January 2012 Everything’s Relative

January 2012 Everything’s Relative

Readers share their tales of the lighter side of family history.

November Winners: You Name It!

We’re not naming names or anything … well, actually we are. These three readers will be able to record their impressively named ancestors in the book Family Tree Legacies: Preserving Memories Throughout Time.

 
Sylla-buster

My great-grandmother, born in 1879, was blessed with a sweet, simple name: Flossie Natillie French. But, in time, as husbands were added, her name metamorphosed. In 1898, Flossie married John (my great-grandfather), the brother of a friend. She became Flossie Natillie French Younghusband. Widowed young, Flossie remarried in 1909. Husband No. 2 brought another three-syllable surname—Osterstock. My great-grandmother was now called Flossie Natillie French Younghusband Osterstock. No wonder we called her Nana.
-Denise A. Breault, Inver Grove Heights, Minn.
 
The More Names, the Merrier

My great-great-grandfather James Elijah Eaton Folsom Winney, born in 1835, had our genealogy in his name. Elijah was his mother’s brother; Eaton was her mother’s maiden name and Folsom was her own surname. The kicker is that this child with the lengthy moniker was born prematurely. Grandma Winney went out to the woodpile and “ploop, out came Jimmy!” She swaddled the infant in her apron and carried him back atop the wood she’d gone to fetch.
-Coletta Crews, Jackson Mich.
 
Rhyme and Reason
Board Forde was Baard Torde when he arrived in New York City from Sweden in 1900, single and a baker at age 56. By 1910, he still lived alone in Spokane County, Wash.; by 1920 he was a patient and “laborer in the kitchen” at Eastern State Hospital. He died Feb. 21, 1926, and rests in Greenwood Cemetery in Spokane. I wonder who put up the tombstone? His unusual—no doubt Americanized—name caught my eye.
-Donna Potter Phillips, Spokane, Wash.

 

Your Story

Don’t Bet on It

On my first solo trip to Ireland, I’d spent several days at the library in Sligo doing a marathon all-day family research session for the ClanHannon.com. One day, I squeezed in a break to grab lunch and write up some postcards to send back home.

Having been to Ireland several times, I’d come to recognize the bright green storefronts of many towns’ local post offices. So while in Sligo that time, I marched into the post office to purchase enough postage to send off my postcards to America.

There was a lot of loud chattering among the men inside and smoke everywhere, but that wasn’t unusual anywhere in Ireland before the smoking ban, and everyone seemed transfixed on some sort of screen. I placed my postcards under the window glass and announced my postage needs. The woman said abruptly, “This isn’t the post office!,” shoved them back at me and turned away.

I made a hasty exit, bewildered and humiliated. Something did seem a little different about the place. I looked around outside at the green storefront.

Blush. Sigh. I had tried to buy postage at the local horse betting office. I imagine that later, the boys at Furey’s Pub around the corner had a good laugh about the so-called Yank, wanting to place a bet on her postcards getting to America.

-Elaine Hannon, State College, Pa.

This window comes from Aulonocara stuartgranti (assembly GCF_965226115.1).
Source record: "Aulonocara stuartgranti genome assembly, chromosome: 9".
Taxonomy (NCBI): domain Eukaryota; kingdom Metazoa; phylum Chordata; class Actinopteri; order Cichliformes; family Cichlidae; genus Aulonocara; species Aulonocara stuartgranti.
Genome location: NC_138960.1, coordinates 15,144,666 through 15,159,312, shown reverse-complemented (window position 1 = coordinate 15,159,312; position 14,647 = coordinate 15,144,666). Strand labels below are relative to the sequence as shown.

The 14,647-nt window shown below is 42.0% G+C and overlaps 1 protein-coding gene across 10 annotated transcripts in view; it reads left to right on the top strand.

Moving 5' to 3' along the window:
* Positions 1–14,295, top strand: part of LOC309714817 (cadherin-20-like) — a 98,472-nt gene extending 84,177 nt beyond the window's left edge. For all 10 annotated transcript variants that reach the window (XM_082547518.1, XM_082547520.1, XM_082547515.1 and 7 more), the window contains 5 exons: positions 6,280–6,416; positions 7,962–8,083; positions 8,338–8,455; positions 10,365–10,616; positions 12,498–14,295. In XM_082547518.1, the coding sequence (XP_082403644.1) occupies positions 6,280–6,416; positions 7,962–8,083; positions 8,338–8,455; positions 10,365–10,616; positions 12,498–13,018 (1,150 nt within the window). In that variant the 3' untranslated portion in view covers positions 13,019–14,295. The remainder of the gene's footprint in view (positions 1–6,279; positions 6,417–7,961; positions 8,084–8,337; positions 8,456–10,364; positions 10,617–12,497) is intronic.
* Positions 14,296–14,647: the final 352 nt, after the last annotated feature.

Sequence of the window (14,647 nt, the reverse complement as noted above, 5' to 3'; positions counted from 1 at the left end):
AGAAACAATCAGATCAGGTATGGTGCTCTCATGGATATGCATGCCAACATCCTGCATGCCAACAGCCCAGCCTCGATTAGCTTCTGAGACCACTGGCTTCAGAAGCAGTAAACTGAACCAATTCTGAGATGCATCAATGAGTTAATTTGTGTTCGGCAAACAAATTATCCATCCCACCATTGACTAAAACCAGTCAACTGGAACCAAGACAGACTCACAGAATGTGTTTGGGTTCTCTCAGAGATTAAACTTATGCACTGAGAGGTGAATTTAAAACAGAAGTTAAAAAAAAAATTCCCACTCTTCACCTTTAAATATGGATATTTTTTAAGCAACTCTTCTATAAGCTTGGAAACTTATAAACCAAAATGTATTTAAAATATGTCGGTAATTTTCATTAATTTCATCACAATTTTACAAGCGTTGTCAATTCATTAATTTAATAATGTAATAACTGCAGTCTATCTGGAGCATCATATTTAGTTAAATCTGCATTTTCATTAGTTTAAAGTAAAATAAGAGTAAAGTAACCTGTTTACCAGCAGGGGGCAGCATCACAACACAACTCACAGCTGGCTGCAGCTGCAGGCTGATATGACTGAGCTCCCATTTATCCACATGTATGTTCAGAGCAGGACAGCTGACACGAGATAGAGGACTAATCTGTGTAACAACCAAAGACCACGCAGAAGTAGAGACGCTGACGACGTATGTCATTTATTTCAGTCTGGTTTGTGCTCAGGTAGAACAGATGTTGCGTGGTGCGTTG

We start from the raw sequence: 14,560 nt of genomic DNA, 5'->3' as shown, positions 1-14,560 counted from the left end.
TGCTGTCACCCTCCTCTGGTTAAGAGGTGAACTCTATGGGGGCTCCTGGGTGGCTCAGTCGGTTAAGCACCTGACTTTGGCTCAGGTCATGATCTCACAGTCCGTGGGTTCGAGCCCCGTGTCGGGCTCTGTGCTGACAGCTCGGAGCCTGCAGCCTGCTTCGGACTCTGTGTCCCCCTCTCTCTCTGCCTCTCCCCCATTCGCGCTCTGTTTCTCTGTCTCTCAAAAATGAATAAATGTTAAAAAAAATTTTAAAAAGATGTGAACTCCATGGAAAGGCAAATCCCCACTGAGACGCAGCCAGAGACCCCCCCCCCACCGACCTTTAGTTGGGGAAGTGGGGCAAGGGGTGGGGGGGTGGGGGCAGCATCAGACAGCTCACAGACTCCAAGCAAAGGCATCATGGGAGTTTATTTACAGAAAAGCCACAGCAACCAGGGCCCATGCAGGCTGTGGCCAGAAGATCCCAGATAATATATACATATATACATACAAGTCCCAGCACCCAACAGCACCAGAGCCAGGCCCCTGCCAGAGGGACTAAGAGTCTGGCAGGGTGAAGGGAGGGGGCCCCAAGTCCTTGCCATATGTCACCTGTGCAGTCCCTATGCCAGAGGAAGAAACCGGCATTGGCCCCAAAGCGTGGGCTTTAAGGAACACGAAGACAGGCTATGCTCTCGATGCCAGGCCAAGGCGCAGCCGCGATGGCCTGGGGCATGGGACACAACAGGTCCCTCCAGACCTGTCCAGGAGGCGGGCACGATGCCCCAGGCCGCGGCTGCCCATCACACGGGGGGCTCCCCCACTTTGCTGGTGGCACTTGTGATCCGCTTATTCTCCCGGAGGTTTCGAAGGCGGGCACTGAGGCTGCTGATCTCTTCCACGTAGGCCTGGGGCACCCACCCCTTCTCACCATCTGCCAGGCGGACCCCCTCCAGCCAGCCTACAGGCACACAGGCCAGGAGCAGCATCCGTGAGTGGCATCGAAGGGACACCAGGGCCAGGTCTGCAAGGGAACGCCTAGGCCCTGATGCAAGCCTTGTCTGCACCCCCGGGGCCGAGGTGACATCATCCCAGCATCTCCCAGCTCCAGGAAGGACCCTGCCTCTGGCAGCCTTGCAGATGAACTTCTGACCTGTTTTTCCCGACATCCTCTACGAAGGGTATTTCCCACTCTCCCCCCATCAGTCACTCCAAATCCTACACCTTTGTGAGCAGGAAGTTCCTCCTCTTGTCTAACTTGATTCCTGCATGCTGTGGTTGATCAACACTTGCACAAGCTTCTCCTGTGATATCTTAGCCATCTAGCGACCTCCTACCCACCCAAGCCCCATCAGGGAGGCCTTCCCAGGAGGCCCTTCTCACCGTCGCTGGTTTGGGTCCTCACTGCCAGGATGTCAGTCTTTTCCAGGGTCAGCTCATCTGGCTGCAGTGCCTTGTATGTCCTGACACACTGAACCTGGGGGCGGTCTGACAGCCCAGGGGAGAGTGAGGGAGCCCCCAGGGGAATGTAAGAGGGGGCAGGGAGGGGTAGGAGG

Same Old, Same Old

When searching in the Westview Cemetery in Kirkville, Wappelo County, Iowa, for the gravesite of my third-great-grandfather George Washington House, I discovered a broken tombstone inscribed with the name Elizabeth and “119 yrs 10 mo 13 days.” The rest of the name had been on the broken-off and nowhere-to-be-seen part of the stone. It was next to my third-great-grandmother’s grave, so I was sure this had to be a relative.

In the local Ottumwa Courier, House’s obituary was titled, “Dead—aged 120 yrs.” And this information:
If Mr. House’s statements are correct, at the time of his death he was 120 years, 10 months and 18 days old. He retained his mental faculties until a period of three weeks before his death, at which time he had a stroke of paralysis and after that he rapidly declined until the day of his death.

At one time that broken stone read “George House, husband of Elizabeth.” George House was born March 25, 1782, in Pennsylvania, and later lived in Cedar Township, Mahaska County, Iowa. He died Jan. 10, 1879, at the age of 96 in Kirkville. The age of 120 years stated in the obituary, I discovered, was figured from his mother’s birth date.

-Patricia McKee Bauer

Ancestral Flyover

“She’s in heaven with the angels,” I responded to my grandson’s question about the passing of my mother.

Weeks later, when the three-year-old returned from an air show at Naval Air Station Jacksonville, I asked what he thought of the performance. The precocious toddler shouted: “I liked the jets. They were so loud!” Then he quietly added, “But I didn’t see Mema.”

“Why did you think she would be there?” I asked.

He shrugged and replied, “Mommy promised me the Blue Angels. All I saw was a bunch of airplanes!”

-Lucy Giardino Cortese, Jacksonville, Fla.
 

January Challenge: What’s Going on Here?

Time to exercise your funny bone! Come up with a clever caption for this photo, and if we include it in a future Family Tree Magazine, you’ll win our Family Tree Magazine 2011 annual CD.
  • To Enter: E-mail your caption (less than 50 words) with the Everything’s Relative/January 2012 as the subject to FTMedit@fwmedia.com.
  • Deadline: Dec. 31, 2011
  • Remember: You must include your mailing address to win. We can’t acknowledge entries. By submitting, you give Family Tree Magazine permission to feature your contribution in all print and electronic media.

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